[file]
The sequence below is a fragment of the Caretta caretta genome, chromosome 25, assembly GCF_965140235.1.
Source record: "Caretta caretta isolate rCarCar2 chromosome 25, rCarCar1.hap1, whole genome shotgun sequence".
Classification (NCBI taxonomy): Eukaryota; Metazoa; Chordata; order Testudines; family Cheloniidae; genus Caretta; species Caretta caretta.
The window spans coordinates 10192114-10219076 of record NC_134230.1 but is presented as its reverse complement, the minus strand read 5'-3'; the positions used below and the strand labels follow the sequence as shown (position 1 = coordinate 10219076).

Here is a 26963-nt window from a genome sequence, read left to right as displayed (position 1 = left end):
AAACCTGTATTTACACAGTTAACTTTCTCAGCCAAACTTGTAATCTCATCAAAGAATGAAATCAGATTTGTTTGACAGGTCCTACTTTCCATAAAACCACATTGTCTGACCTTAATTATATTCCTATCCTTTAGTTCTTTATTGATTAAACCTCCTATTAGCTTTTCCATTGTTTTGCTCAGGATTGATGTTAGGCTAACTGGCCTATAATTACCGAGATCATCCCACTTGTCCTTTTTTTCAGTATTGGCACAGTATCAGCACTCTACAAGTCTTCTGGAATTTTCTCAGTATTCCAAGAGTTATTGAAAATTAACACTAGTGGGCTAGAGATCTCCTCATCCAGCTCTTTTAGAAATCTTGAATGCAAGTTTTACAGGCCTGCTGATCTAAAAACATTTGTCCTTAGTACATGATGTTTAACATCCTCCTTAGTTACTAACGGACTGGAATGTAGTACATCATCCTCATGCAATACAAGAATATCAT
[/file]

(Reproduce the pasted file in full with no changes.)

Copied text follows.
The sequence below is a fragment of the Caretta caretta genome, chromosome 25, assembly GCF_965140235.1.
Source record: "Caretta caretta isolate rCarCar2 chromosome 25, rCarCar1.hap1, whole genome shotgun sequence".
Classification (NCBI taxonomy): Eukaryota; Metazoa; Chordata; order Testudines; family Cheloniidae; genus Caretta; species Caretta caretta.
The window spans coordinates 10192114-10219076 of record NC_134230.1 but is presented as its reverse complement, the minus strand read 5'-3'; the positions used below and the strand labels follow the sequence as shown (position 1 = coordinate 10219076).

Here is a 26963-nt window from a genome sequence, read left to right as displayed (position 1 = left end):
AAACCTGTATTTACACAGTTAACTTTCTCAGCCAAACTTGTAATCTCATCAAAGAATGAAATCAGATTTGTTTGACAGGTCCTACTTTCCATAAAACCACATTGTCTGACCTTAATTATATTCCTATCCTTTAGTTCTTTATTGATTAAACCTCCTATTAGCTTTTCCATTGTTTTGCTCAGGATTGATGTTAGGCTAACTGGCCTATAATTACCGAGATCATCCCACTTGTCCTTTTTTTCAGTATTGGCACAGTATCAGCACTCTACAAGTCTTCTGGAATTTTCTCAGTATTCCAAGAGTTATTGAAAATTAACACTAGTGGGCTAGAGATCTCCTCATCCAGCTCTTTTAGAAATCTTGAATGCAAGTTTTACAGGCCTGCTGATCTAAAAACATTTGTCCTTAGTACATGATGTTTAACATCCTCCTTAGTTACTAACGGACTGGAATGTAGTACATCATCCTCATGCAATACAAGAATATCAT